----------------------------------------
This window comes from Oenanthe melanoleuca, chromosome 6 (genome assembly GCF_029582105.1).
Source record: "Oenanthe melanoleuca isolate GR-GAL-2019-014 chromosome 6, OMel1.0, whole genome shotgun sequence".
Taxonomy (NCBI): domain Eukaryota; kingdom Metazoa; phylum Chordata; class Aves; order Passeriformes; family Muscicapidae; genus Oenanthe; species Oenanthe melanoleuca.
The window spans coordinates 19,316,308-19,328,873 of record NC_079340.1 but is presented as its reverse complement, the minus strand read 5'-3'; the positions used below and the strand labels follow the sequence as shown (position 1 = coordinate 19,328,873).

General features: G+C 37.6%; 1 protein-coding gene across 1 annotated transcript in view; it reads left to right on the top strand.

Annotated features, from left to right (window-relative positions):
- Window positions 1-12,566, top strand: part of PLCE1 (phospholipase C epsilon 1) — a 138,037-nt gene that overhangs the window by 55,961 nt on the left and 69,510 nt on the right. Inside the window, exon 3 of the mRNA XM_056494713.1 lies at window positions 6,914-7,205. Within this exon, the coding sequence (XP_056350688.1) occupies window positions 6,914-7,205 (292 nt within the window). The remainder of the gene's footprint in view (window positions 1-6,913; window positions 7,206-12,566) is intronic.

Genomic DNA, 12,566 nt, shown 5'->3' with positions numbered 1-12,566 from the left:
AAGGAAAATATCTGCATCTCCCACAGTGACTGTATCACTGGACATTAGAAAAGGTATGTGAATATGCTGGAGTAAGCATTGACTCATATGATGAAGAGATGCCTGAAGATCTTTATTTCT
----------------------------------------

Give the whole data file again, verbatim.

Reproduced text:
This window comes from Oenanthe melanoleuca, chromosome 6 (genome assembly GCF_029582105.1).
Source record: "Oenanthe melanoleuca isolate GR-GAL-2019-014 chromosome 6, OMel1.0, whole genome shotgun sequence".
Taxonomy (NCBI): domain Eukaryota; kingdom Metazoa; phylum Chordata; class Aves; order Passeriformes; family Muscicapidae; genus Oenanthe; species Oenanthe melanoleuca.
The window spans coordinates 19,316,308-19,328,873 of record NC_079340.1 but is presented as its reverse complement, the minus strand read 5'-3'; the positions used below and the strand labels follow the sequence as shown (position 1 = coordinate 19,328,873).

General features: G+C 37.6%; 1 protein-coding gene across 1 annotated transcript in view; it reads left to right on the top strand.

Annotated features, from left to right (window-relative positions):
- Window positions 1-12,566, top strand: part of PLCE1 (phospholipase C epsilon 1) — a 138,037-nt gene that overhangs the window by 55,961 nt on the left and 69,510 nt on the right. Inside the window, exon 3 of the mRNA XM_056494713.1 lies at window positions 6,914-7,205. Within this exon, the coding sequence (XP_056350688.1) occupies window positions 6,914-7,205 (292 nt within the window). The remainder of the gene's footprint in view (window positions 1-6,913; window positions 7,206-12,566) is intronic.

Genomic DNA, 12,566 nt, shown 5'->3' with positions numbered 1-12,566 from the left:
AAGGAAAATATCTGCATCTCCCACAGTGACTGTATCACTGGACATTAGAAAAGGTATGTGAATATGCTGGAGTAAGCATTGACTCATATGATGAAGAGATGCCTGAAGATCTTTATTTCT